Two significant events occurred overnight to add weight to the growing reputation of the blogosphere. The US State Department has launched a blog named “Dipnote” (short for ‘diplomatic note’) as an internet forum to shed light on some of the workings on American foreign policy. Meanwhile, as the political crisis grows in Burma, bloggers are getting around the news ban and posting descriptions and photographs of protests in defiance of the military authorities.
The two apparently unrelated events show that the growth of the blogging industry has not yet peaked in terms of influence. It certainly continues to increase in terms of quantity. In the last state of the Blogosphere update in April 2007, Technorati was tracking over 70 million weblogs worldwide with 120,000 new ones created every day. That equates to a new blog every one and half seconds. Bloggers were posting an average of 1.5 million new entries every day, about 16 for every second of the day.
According to University of Wollongong’s Marcus O’Donnell, blogs are not just an isolated phenomenon, they are part of a new set of cybercultural practices that offer a new way of doing and thinking. O’Donnell believes blogs are too often judged by what they do but not enough by how people think. O’Donnell states that the conversational nature of blogs is distinctive from both literate and oral forms of communication. He also believes blogs are a form of personal publishing that simultaneously involves a conversation with ones self as well as with others.
But American TV news anchor Morris Jones says that tangible evidence of blogs’ impact on mainstream journalism remains scarce. He questions the assumption that blogging is a means of bypassing traditional gatekeeping of the mass media in order to create a more democratic form. Instead Jones believes that the blogosphere will merely remain as an information source that mainstream journalists need to monitor on a regular basis.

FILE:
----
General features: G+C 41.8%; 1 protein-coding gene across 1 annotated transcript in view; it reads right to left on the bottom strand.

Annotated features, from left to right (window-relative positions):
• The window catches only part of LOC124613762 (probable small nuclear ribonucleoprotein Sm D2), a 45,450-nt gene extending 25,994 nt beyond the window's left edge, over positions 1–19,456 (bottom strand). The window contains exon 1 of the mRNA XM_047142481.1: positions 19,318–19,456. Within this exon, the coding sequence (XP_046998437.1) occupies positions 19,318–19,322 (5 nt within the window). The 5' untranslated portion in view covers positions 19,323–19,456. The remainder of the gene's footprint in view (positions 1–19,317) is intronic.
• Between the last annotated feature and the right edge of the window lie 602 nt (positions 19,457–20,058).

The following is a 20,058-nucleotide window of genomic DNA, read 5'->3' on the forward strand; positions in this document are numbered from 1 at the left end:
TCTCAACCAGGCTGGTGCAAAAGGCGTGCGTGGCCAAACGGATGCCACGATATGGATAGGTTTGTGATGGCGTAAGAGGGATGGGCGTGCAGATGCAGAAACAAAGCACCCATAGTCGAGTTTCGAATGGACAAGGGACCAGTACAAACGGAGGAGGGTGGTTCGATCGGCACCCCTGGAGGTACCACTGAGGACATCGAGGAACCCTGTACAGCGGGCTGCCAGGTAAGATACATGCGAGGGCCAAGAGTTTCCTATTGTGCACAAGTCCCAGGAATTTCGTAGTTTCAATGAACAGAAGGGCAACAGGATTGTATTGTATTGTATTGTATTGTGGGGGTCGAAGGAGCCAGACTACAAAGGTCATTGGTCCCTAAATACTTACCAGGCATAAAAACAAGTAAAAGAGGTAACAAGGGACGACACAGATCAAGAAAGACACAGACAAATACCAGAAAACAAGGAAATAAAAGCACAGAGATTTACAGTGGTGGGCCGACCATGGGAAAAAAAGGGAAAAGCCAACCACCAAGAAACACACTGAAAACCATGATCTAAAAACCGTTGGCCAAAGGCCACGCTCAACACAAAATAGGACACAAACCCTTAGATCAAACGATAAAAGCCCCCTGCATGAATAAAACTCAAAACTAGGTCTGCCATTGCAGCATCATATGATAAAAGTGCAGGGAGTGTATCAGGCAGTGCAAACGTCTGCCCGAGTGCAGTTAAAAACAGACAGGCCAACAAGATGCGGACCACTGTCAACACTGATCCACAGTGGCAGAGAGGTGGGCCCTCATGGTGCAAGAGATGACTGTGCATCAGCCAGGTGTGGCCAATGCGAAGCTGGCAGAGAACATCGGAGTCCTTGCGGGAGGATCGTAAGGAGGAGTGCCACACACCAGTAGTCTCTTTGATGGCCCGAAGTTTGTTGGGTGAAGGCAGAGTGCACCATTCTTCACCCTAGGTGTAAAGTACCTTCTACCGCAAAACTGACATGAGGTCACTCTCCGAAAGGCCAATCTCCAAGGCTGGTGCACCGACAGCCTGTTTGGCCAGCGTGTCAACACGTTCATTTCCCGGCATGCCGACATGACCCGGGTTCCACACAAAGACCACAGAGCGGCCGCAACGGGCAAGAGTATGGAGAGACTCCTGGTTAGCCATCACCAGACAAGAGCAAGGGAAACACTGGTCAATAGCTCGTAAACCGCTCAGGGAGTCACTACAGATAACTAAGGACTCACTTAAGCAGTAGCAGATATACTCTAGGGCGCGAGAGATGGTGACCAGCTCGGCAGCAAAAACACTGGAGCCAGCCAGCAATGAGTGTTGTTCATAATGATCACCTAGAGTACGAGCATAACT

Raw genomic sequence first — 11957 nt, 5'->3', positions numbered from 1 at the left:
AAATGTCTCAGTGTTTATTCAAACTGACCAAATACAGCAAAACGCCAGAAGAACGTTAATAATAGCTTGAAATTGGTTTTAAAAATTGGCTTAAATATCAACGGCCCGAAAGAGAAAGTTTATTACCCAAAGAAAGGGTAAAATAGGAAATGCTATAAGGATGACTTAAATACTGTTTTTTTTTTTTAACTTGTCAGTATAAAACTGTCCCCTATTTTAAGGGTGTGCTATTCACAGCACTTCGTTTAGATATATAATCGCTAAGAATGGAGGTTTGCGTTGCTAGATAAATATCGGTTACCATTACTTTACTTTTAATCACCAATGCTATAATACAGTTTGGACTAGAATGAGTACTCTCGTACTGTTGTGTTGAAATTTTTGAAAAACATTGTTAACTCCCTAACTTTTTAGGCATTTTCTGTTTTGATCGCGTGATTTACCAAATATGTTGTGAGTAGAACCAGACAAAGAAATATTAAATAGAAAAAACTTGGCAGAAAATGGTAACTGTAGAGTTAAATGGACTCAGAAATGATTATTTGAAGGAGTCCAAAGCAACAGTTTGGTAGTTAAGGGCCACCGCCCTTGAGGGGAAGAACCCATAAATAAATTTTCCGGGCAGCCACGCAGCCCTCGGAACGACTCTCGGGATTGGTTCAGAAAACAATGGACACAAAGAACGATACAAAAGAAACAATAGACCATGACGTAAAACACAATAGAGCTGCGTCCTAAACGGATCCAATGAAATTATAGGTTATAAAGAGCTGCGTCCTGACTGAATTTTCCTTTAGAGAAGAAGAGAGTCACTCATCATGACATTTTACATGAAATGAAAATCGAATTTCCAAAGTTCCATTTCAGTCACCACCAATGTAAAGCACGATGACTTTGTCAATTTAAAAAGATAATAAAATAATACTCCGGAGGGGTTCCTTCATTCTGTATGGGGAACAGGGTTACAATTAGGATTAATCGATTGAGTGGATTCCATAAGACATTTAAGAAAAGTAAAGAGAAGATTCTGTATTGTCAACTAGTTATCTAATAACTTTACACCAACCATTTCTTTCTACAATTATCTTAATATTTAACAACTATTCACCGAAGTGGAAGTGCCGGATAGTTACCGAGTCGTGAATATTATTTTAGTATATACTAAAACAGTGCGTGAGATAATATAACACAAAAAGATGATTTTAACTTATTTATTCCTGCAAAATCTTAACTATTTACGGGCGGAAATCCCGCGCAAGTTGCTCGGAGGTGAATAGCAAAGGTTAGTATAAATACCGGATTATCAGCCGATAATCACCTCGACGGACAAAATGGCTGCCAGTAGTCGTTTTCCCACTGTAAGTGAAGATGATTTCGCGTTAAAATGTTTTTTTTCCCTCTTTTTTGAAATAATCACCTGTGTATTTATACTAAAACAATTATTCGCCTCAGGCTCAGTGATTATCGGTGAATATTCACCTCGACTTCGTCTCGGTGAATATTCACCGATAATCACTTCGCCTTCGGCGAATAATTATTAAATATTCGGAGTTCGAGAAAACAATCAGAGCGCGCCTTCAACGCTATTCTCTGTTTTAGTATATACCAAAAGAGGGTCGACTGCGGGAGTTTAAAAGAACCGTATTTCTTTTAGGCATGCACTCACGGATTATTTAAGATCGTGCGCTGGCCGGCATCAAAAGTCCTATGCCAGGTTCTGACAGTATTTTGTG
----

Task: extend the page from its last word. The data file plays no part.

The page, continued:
Australian journalist Frank Devine is equally sceptical of the blogosphere’s ability to create impact. Devine harked back to the 2004 “Rathergate” story where a blog broke a story that cast doubt on CBS’s Sixty Minutes’ claim about George W Bush’s dodgy war record due to a font type it believed did not exist at the time of the story. Devine claims that the counter-cultural blogosphere is “almost preordained” to acquire a conservative tilt in opposition to what he called the “anchored on” Leftist status quo.
While Devine may be guilty of wishful thinking, the Dan Rather story shows blogs are become an increasingly important news site, especially in the US (CBS were eventually forced to apologise for the fact it could not prove its documents were authentic and Rather himself retired). Salam Pax became an important news outlet during the Iraqi war among those that disputed official accounts of the conduct of the war. His blog was read by over 100,000 people and translated into 14 languages only a few days after the outbreak of the war.
The Pew Centre in the US estimated in 2005 that 32 million Americans read blogs. That is equivalent to two-thirds of the number that read a daily newspaper during the week. Two of the breakthrough points for blogs were the coverage of the 2004 Indian Ocean tsunami and the 2005 London Bombings. The continuous mode of coverage from blogs has led to a change in the way news unfolds. The internet has begun to replace the broadcast media for short news grabs. Newspapers such as the New York Times have been forced to respond with a “continuous news desk”.
Dan Bigman of that newspaper said the continuous newsdesk has changed journalists’ opinions of online and vice versa. What newspapers and bloggers alike need to evolve now is the ability to use the full range of facilities offered by the internet. Wikis, RSS feeds, Podcasts and video blogs remain under-utilised tools in the new industry. Bigman, the editor for business news at the Times' Web site believes that blogs are obliterating the news cycle and he recalls how one story “went straight out to the world from the back of a taxi somewhere near Frankfurt.”